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12 December 2019

Give it a rest
by Gwendolyn Ann Smith

Chrissy Lee Polis, a 22-year-old, post-operative transsexual, was at a Baltimore County McDonald's in Maryland recently. While there, she opted to use the bathroom. Two other women â€" identified as Teonna Monae Brown, 18, and a 14-year-old whose name has not been released â€" were also there. A now-former employee of the fast food restaurant recorded what followed.

In the video, Polis is beaten and kicked by the pair, eventually dragged by her hair, and even suffered a head blow that appeared to trigger a seizure. She's been afraid to be seen in public since the attack. She's further concerned that the video â€" which went viral on the Internet â€" would affect her chances for employment, or be the root of further violence against her.

While the attack itself is appalling, and the alleged actions of Brown and her juvenile friend are reprehensible, it's also worth noting the reaction of McDonald's co-workers. Some are seen on the video, standing idly by, watching the melee.

The employee who filmed the assault, identified as Vernon Hackett, did not do it to provide it to the police, mind you. He shared it on YouTube, adding from his Twitter page, "That Was A Man...He Was Dressed Lik (sic) A Woman...And He Was In The Females Bathroom Knowing He Was A Man...And When Told To Get Out The (sic) ladies Bathroom He Go Smart With Everybody So Tha (sic) Two Girls Beat Him Up." The misgendering of Polis is presented as it was written.

Hackett has been terminated, and other actions are being taken at the restaurant in question. McDonald's itself has released a corporate statement on the incident, "There's no room for violence under the golden arches." Both her attackers will face their day in front of a judge, and Polis may eventually see justice.

The attack on Polis followed by weeks the political maneuvering in the Maryland legislature that saw House Bill 235 â€" a transgender rights bill â€" killed. The bill was widely criticized in transgender circles for its removal of public accommodation language. Even with the removal of such language â€" presumably to help in its passage â€" the bill was tossed back to committee, essentially ending it for the year.

This language would have, of course, included the ability for transgender people to use the restroom of choice in, say, a fast food restaurant. It would not, of course, have stopped this attack from happening â€" but it would have provided a lot more leverage for Polis's case against the restaurant in question and, perhaps, might have served to make for a safer environment for transgender people in Maryland overall.

I've written about the "bathroom bill" meme a lot lately. It is a fabrication of many so-called family groups, professing that allowing transwomen to use women's restrooms will allow mustache-twirling villains access to them, where they'll be free under the law to assault your wife and children. Never mind that any such people would still be   committing a crime by assaulting another human being, and they would still not be allowed in opposite gender restrooms. Logic need not apply in arguments based purely on emotional reactions.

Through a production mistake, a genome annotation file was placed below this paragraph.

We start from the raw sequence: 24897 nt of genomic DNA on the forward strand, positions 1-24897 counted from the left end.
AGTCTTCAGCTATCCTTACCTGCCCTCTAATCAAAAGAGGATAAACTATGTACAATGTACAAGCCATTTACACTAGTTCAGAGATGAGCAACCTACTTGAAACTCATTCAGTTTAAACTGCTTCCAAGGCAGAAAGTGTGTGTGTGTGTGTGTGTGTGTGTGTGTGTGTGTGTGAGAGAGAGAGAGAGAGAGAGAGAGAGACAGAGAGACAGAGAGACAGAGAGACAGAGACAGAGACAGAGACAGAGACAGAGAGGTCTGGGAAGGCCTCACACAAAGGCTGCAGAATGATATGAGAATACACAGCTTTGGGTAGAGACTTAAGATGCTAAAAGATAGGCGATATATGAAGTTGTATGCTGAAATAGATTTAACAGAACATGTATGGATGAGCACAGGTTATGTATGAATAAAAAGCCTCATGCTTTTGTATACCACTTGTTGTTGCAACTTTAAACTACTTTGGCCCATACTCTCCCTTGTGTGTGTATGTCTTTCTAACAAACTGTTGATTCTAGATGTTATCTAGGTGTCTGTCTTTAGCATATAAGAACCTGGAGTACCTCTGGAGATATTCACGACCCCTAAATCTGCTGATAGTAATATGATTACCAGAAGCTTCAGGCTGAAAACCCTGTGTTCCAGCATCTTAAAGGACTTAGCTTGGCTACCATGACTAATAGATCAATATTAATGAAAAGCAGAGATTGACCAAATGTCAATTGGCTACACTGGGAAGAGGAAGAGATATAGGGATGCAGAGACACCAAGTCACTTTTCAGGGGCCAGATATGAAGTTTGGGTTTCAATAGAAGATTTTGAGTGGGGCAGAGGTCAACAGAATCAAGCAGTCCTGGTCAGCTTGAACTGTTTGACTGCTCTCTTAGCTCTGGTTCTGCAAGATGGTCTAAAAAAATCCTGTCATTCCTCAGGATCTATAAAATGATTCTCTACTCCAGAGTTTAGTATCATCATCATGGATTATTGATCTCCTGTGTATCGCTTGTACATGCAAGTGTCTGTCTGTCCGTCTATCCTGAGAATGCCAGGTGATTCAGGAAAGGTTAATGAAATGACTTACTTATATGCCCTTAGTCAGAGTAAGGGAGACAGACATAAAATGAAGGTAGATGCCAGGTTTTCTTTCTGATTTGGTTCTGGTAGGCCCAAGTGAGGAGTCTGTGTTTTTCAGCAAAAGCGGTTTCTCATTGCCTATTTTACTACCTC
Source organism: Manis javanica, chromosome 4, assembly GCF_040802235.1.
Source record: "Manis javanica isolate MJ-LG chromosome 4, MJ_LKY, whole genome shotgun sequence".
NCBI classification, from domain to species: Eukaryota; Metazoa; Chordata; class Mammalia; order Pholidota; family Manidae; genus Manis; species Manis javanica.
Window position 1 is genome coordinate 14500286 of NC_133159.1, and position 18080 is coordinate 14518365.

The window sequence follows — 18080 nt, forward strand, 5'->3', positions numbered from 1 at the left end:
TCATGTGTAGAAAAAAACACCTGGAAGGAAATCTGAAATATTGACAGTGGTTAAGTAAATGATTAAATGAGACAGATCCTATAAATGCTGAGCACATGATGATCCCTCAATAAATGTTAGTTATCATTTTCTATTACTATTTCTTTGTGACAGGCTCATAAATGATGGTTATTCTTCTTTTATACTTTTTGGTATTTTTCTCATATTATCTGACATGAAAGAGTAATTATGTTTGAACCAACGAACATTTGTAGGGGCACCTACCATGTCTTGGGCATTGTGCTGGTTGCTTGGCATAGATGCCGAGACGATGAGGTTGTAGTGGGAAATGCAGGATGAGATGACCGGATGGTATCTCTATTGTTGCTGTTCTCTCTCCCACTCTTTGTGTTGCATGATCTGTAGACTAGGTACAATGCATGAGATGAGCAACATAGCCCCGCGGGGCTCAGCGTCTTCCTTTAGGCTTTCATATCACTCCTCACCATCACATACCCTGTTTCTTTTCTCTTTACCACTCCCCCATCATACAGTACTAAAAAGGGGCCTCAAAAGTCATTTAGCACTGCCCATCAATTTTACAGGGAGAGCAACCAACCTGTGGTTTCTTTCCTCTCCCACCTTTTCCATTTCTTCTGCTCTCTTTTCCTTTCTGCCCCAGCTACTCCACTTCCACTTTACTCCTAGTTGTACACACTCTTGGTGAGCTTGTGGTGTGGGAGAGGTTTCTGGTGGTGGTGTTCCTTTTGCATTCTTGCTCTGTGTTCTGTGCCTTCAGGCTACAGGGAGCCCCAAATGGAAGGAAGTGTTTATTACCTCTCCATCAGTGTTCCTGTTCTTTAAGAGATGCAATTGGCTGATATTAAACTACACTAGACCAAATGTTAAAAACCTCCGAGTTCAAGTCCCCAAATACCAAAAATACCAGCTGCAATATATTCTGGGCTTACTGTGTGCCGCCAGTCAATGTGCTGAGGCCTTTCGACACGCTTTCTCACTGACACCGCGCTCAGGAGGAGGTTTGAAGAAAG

Of course, such opposition may well be a thinly veiled way of saying, "We don't like their kind," as we saw with Maryland Senate President Mike Miller (D), on Maryland Public Television's State Circle program, "I have senators that are not going to hire ... people with male sexual organs who wear a dress to serve as receptionists, okay? Umm, and so if they're not going to do it, so if the senators and House members themselves wouldn't hire someone in that category, how can we say to constituents that you've got to do this?"

Miller's focused on the genitals present under one's dress, and expects that his constituents are as well. Even if, like Polis, those genitals have been surgically reconstructed to best resemble those of other women â€" not, of course, that one needs reconstruction to be a woman or a man in the first place.

For this, HB 235 was defeated.

Meanwhile the fight over transgender rights is heating up in Connecticut over yet another bill smeared as a "bathroom bill" by the right, claiming that it will somehow allow predators access to our families. The same tired arguments seem to apply.

In Maine, a fight is brewing over LD 1046, which would remove the state's already-existing transgender public accommodation rights â€" again citing bathroom use. The bill would limit access to sex-segregated public facilities based solely on "biological sex."

For Polis, the assault was not at the hand of some male assailant somehow emboldened by transgender people being given the right to use gender presentation appropriate facilities, but was from those of her own gender. While she was attacked, those whose job it was to provide a safe, friendly place to consume Big Macs and Filet-O-Fish sandwiches stood back and let it happen, or trained their camera phone on the action while tweeting ill-informed, transphobic slurs.

If the opposition to so-called bathroom bills is truly focused on protecting people from assaults, then there is no example better than Polis to point out why transgender people also need to be protected from assaults and other discrimination while using a  restroom or other public accommodations. If you are looking for people to protect, you need not look any farther than her.

People like me and Polis simply want a safe place to go to the bathroom. It really should not be that difficult to understand.

Gwen Smith deserves a break today. You can find her on the web at http://www.gwensmith.com.

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